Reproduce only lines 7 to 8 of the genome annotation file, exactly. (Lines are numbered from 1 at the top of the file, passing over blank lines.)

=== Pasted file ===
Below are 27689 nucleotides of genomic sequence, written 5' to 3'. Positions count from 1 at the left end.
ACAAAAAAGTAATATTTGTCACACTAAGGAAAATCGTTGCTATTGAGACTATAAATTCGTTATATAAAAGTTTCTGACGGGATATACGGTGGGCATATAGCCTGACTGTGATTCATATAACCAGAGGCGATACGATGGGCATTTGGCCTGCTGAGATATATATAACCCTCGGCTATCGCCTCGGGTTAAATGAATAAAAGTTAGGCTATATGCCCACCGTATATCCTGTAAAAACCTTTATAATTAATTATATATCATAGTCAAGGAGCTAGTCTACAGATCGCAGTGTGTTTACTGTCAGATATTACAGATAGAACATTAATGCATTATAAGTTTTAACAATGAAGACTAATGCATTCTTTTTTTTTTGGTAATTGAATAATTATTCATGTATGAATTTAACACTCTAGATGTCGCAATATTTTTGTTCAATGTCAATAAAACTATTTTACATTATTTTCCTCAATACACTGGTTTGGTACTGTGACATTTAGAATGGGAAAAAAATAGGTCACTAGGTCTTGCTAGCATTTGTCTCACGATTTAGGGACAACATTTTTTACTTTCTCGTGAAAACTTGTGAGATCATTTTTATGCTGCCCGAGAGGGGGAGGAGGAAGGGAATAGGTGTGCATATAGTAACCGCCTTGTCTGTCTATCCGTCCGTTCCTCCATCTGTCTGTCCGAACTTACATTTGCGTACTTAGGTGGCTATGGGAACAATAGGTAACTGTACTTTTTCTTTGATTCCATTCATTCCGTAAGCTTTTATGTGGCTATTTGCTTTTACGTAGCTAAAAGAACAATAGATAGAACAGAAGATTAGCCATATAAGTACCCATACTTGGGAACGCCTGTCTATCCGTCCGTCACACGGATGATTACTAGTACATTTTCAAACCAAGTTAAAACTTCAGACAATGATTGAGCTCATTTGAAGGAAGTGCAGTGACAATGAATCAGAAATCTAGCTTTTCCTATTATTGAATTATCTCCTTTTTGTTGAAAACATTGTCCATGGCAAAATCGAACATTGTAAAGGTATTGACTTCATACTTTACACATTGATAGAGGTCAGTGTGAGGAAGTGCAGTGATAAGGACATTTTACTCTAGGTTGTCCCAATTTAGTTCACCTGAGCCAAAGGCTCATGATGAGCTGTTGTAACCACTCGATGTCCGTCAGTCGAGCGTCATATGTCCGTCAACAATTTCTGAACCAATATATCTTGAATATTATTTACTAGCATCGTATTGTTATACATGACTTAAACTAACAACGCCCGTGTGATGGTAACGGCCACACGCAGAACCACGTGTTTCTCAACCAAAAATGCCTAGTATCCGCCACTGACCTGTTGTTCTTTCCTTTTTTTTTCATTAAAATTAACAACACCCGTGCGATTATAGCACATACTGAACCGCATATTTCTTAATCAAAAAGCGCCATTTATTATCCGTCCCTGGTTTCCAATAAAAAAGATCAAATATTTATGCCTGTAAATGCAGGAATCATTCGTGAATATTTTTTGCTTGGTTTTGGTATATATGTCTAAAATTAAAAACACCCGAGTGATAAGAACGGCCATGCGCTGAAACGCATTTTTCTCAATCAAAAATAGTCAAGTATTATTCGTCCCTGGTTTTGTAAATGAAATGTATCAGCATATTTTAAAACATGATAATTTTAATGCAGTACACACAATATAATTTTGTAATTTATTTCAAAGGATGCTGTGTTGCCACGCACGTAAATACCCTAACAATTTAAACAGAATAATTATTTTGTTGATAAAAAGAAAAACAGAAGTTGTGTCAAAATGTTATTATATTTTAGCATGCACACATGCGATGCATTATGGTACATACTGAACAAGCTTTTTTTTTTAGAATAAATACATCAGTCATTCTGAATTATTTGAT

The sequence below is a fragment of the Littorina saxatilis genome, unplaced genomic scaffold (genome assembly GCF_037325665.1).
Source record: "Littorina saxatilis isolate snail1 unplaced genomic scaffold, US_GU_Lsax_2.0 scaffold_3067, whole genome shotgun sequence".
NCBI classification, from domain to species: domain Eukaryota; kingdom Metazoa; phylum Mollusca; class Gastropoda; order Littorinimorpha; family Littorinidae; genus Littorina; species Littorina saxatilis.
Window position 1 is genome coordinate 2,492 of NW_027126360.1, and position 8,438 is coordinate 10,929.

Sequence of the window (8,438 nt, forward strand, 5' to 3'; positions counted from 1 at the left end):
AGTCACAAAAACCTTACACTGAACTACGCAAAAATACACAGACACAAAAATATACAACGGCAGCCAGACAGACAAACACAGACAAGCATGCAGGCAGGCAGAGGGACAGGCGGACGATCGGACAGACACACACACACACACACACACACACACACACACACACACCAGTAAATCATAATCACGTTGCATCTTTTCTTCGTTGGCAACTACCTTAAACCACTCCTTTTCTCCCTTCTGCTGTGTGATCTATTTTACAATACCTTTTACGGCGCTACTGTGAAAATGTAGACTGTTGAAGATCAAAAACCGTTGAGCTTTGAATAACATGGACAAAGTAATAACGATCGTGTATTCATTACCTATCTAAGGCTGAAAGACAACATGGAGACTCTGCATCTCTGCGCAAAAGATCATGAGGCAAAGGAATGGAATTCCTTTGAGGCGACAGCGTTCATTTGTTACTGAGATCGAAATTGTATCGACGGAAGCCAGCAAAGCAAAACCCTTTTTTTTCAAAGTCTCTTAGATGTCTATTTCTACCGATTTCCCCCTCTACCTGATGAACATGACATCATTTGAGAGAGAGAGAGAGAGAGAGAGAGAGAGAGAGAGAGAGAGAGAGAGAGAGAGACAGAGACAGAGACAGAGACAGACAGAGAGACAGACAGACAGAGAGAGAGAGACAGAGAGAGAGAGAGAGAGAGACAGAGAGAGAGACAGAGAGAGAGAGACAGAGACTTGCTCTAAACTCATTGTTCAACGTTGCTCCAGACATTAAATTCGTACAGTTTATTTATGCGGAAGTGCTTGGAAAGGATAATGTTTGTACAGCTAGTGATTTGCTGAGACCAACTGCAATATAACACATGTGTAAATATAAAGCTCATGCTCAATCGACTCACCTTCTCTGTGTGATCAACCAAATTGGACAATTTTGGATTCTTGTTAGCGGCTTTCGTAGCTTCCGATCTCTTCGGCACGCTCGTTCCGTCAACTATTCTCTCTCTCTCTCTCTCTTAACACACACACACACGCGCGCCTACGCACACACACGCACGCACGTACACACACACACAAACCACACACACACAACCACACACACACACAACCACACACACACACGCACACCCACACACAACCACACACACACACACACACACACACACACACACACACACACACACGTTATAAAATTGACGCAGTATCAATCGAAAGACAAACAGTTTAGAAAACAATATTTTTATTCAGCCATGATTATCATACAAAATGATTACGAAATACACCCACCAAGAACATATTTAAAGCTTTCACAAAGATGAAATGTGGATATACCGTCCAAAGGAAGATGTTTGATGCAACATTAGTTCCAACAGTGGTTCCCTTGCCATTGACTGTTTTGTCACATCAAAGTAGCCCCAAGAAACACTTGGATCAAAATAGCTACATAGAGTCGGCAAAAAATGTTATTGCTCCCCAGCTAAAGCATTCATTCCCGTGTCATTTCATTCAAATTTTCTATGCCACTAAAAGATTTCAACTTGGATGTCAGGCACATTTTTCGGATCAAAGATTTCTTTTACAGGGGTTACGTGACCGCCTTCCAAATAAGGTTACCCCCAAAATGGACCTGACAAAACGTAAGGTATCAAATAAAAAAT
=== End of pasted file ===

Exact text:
Sequence of the window (8,438 nt, forward strand, 5' to 3'; positions counted from 1 at the left end):
AGTCACAAAAACCTTACACTGAACTACGCAAAAATACACAGACACAAAAATATACAACGGCAGCCAGACAGACAAACACAGACAAGCATGCAGGCAGGCAGAGGGACAGGCGGACGATCGGACAGACACACACACACACACACACACACACACACACACACACACCAGTAAATCATAATCACGTTGCATCTTTTCTTCGTTGGCAACTACCTTAAACCACTCCTTTTCTCCCTTCTGCTGTGTGATCTATTTTACAATACCTTTTACGGCGCTACTGTGAAAATGTAGACTGTTGAAGATCAAAAACCGTTGAGCTTTGAATAACATGGACAAAGTAATAACGATCGTGTATTCATTACCTATCTAAGGCTGAAAGACAACATGGAGACTCTGCATCTCTGCGCAAAAGATCATGAGGCAAAGGAATGGAATTCCTTTGAGGCGACAGCGTTCATTTGTTACTGAGATCGAAATTGTATCGACGGAAGCCAGCAAAGCAAAACCCTTTTTTTTCAAAGTCTCTTAGATGTCTATTTCTACCGATTTCCCCCTCTACCTGATGAACATGACATCATTTGAGAGAGAGAGAGAGAGAGAGAGAGAGAGAGAGAGAGAGAGAGAGAGAGAGAGACAGAGACAGAGACAGAGACAGACAGAGAGACAGACAGACAGAGAGAGAGAGACAGAGAGAGAGAGAGAGAGAGACAGAGAGAGAGACAGAGAGAGAGAGACAGAGACTTGCTCTAAACTCATTGTTCAACGTTGCTCCAGACATTAAATTCGTACAGTTTATTTATGCGGAAGTGCTTGGAAAGGATAATGTTTGTACAGCTAGTGATTTGCTGAGACCAACTGCAATATAACACATGTGTAAATATAAAGCTCATGCTCAATCGACTCACCTTCTCTGTGTGATCAACCAAATTGGACAATTTTGGATTCTTGTTAGCGGCTTTCGTAGCTTCCGATCTCTTCGGCACGCTCGTTCCGTCAACTATTCTCTCTCTCTCTCTCTCTTAACACACACACACACGCGCGCCTACGCACACACACGCACGCACGTACACACACACACAAACCACACACACACAACCACACACACACACAACCACACACACACACGCACACCCACACACAACCACACACACACACACACACACACACACACACACACACACACACACGTTATAAAATTGACGCAGTATCAATCGAAAGACAAACAGTTTAGAAAACAATATTTTTATTCAGCCATGATTATCATACAAAATGATTACGAAATACACCCACCAAGAACATATTTAAAGCTTTCACAAAGATGAAATGTGGATATACCGTCCAAAGGAAGATGTTTGATGCAACATTAGTTCCAACAGTGGTTCCCTTGCCATTGACTGTTTTGTCACATCAAAGTAGCCCCAAGAAACACTTGGATCAAAATAGCTACATAGAGTCGGCAAAAAATGTTATTGCTCCCCAGCTAAAGCATTCATTCCCGTGTCATTTCATTCAAATTTTCTATGCCACTAAAAGATTTCAACTTGGATGTCAGGCACATTTTTCGGATCAAAGATTTCTTTTACAGGGGTTACGTGACCGCCTTCCAAATAAGGTTACCCCCAAAATGGACCTGACAAAACGTAAGGTATCAAATAAAAAAT